Few surfaces in the world can match the noise generation of an Australian coarse-chip road, so tyre noise does play a vital part in the driving performance of your vehicle. Indeed, the test Commodore RS’s original-equipment Continental ContiSportContact 5 tyres each feature a layer of foam coating inside the tyre to cut down road noise – something that’s instantly evident when comparing those 245/45R18 tyres to the more aggressive 245/35ZR20 Michelin Pilot Sports on the up-spec VXR. One of the ways low-rolling-resistance eco tyres save fuel is by turning comparatively little of their kinetic energy into road roar, and the opposite was definitely true of the grippy Hankook. The best-performing tyre in the dry – the Hankook Ventus S1 Evo 2 – also proved the loudest at 60km/h on the relatively smooth bitumen section heading out of the Tyre Test pits, as measured in decibels (dB) using a Sound Pressure Level (SPL) meter set to hold a peak value. The Hifly, on the other hand, compounded its mediocre straight-road tyre noise by also adding “quite a bit of tyre squeal” in the dry-road dynamic disciplines.
Praised for its “all-round great driving performance”, the GT Radial was notably quiet from the get-go. “Not squeally or schreechy in turns, a very consistent feel, and quiet,” remarked Renato of the GT Radial’s hushed manners. Indeed, it was the only tyre that prompted any seat-ofthe-pants comment about its perceived refinement, backing up the SPL meter’s winning findings. The next eight tyres – Falken, Continental, Maxxis, BFGoodrich, Nexen, Achilles, Vitora and Momo – all recorded an identical 58.0 dB, which perhaps says more about the lack of a really rough, country-road-rivalling surface at our test facility than any real-world equivalence.
The test results for a tyre, in a particular size, on a particular vehicle are broadly reflective of that tyre’s performance in other sizes and applications. Want the proof? This year, in a facsimile of the Wheels Tyre Test, online sister title WhichCar.com.au held its own program. Different test vehicle and field of contestants; same course and weather conditions.
And guess what? Of the brands present for both tests, there was no shock result. The cheapies occupied the tail-end; the likes of Maxxis, BFGoodrich and GT Radial put in very respectable performances; and some big names did very, very well.
So to uncover the value-for-money 17-inch boots for your SUV that deliver a stack of grip for comparatively little cash, that’s where the WhichCar Tyre Test comes into frame.
WhichCar’s bumper 13-tyre grid topped the Wheels field by two, and boasted three entries not present for this Wheels test: Bridgestone, Goodyear and Dunlop (but not Hankook.) The presence of the majority of big tyre brands seems to say the same thing the new-car sales chart does – SUVs are where it’s at. And at least one brand among the additions will be pleased it turned up.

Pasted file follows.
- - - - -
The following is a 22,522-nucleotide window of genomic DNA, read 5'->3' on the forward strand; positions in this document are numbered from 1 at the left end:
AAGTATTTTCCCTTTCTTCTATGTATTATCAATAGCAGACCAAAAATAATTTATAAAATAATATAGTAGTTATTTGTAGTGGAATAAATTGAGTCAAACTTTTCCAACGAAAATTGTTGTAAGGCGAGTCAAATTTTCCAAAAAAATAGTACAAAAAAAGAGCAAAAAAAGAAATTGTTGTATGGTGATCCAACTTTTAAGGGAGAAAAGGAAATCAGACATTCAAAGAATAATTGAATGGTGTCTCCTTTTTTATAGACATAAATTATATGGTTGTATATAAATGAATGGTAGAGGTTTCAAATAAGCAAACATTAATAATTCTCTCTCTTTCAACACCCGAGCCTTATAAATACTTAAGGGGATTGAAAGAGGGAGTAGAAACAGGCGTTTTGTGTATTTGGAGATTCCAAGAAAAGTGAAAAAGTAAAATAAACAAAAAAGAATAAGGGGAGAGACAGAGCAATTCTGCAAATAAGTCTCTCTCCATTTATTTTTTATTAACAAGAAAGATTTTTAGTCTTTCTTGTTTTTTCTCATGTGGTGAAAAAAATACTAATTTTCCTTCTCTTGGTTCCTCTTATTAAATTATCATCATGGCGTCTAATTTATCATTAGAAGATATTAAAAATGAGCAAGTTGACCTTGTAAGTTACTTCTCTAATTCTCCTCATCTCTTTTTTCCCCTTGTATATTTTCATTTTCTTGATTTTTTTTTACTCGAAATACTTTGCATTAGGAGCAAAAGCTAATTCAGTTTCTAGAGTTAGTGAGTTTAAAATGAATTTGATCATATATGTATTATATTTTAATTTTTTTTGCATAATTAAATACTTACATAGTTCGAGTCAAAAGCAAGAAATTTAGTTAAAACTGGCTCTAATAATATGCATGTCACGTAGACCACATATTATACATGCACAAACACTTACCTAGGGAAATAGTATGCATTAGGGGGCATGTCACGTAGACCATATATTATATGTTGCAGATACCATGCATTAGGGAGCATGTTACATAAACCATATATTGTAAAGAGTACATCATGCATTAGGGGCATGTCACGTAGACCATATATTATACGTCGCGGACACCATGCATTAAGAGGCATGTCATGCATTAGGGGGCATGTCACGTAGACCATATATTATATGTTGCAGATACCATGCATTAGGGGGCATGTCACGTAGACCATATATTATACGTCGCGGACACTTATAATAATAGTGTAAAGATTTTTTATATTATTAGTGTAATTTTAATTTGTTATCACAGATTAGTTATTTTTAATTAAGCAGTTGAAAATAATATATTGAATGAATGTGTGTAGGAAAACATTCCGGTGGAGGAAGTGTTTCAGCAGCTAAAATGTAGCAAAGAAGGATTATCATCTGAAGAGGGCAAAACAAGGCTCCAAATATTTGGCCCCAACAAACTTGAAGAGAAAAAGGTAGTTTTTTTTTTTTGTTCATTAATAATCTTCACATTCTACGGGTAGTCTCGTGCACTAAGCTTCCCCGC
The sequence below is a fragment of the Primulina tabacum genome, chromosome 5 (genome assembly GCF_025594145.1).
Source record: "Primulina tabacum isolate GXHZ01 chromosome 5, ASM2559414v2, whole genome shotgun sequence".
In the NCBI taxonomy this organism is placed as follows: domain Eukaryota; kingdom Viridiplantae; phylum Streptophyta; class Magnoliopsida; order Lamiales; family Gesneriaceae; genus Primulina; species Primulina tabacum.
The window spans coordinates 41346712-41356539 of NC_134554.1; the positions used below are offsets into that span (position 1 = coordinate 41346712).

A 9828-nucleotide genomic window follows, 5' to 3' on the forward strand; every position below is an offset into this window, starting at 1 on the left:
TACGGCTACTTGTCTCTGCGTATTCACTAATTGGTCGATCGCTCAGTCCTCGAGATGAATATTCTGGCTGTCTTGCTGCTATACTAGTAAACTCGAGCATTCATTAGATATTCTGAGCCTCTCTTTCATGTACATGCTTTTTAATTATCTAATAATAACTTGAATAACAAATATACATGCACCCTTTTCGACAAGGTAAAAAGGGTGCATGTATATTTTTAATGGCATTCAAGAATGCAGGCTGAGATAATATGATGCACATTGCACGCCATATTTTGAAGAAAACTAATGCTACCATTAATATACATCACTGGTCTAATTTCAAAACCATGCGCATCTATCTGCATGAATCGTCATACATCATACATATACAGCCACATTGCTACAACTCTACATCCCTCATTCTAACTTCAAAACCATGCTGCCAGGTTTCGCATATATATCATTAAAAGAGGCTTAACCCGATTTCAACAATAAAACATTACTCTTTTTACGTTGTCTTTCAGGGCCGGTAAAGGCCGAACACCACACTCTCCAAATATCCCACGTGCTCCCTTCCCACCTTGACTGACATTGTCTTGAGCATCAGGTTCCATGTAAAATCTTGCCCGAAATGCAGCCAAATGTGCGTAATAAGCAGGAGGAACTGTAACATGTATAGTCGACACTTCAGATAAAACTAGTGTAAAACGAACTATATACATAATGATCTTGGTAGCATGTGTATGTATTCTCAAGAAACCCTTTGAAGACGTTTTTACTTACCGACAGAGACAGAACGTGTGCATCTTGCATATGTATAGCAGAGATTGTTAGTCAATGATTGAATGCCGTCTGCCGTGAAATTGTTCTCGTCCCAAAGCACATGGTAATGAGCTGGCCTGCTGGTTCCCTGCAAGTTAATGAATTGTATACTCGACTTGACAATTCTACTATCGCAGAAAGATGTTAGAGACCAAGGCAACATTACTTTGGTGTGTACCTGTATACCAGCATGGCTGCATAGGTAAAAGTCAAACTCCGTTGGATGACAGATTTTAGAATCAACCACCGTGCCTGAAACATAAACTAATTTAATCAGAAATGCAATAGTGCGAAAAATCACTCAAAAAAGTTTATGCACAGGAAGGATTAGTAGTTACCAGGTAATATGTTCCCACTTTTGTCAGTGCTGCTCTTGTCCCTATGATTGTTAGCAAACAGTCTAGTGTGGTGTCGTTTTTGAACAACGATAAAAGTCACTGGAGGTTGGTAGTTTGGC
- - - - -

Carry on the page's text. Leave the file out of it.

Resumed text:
Digging more deeply into the results brings revelations on which tyre is best for particularly wet parts, which is the star stopper, which is the maestro of feel and progression, and which has the most grip, just quietly. (Spoiler alert: it’s possible we’re talking about just one tyre here.)
You can read the full wrap – and watch the videos from both Tyre Tests – online now at WhichCar.com.au.
From the outset, it was clear the Falken Azenis FK510 was in with a real shot. “Extremely consistent; feels like a real high-performance tyre,” was Renato’s initial comment about this year’s winner, and the data consistently backed up that seat-of-the-pants assessment.
With a 98.5 percent total score, the Falken Azenis FK510 is one of the strongest performers we’ve ever had in a Tyre Test. Close thirds in the Slalom and Dry Braking were merely the entree for its wet-surface performance, which was consistently superior to the rest of the field. “Super-consistent the whole way through,” was Renato’s succinct summation of its many talents, and at an average online price of $222 per tyre, it’s smack-bang in the pricing ballpark of the top four tyres (spanning $220 to $235 each).
Looking at price versus performance, it’s obvious you get what you pay for in a 245/45R18. The Falken, Continental ($235) and Hankook ($224) were the three most expensive tyres in the field, and clearly the best-performing. The Hankook blitzed the Dry Braking in much the same fashion as the Falken did in the wet, yet the Falken never finished out of the top three placings. And while the Continental failed to grab the top spot in any discipline, its three silver medals and an excellent 98.2 percent final score see it nipping at the Falken’s treads for overall ability. “It feels like it actually has grip, yet when pushed it can be controlled on the limit”, said Renato. Ability, control and feel – exactly what you want from a tyre.
At the other extreme, we probably wouldn’t be chucking a set of Momos onto anything that lives in areas of high rainfall, due to its lack of progression in wet conditions. The Hifly managed to replicate that sudden change of attitude in dry conditions as well.
So while you’ll be paying nearly double the price of the Hifly or Achilles for 2018’s Tyre Test winner, the Falken’s breadth of ability means that for a $430 set-of-four premium over the cheapest tyre here, your 245/45R18wearing vehicle will feel like a completely different (meaning much better) car. “Super-quick and consistent, in both lateral G and stopwatch results”, combined with competitive levels of road noise, sounds like the sort of tyre we’d happily recommend to anyone.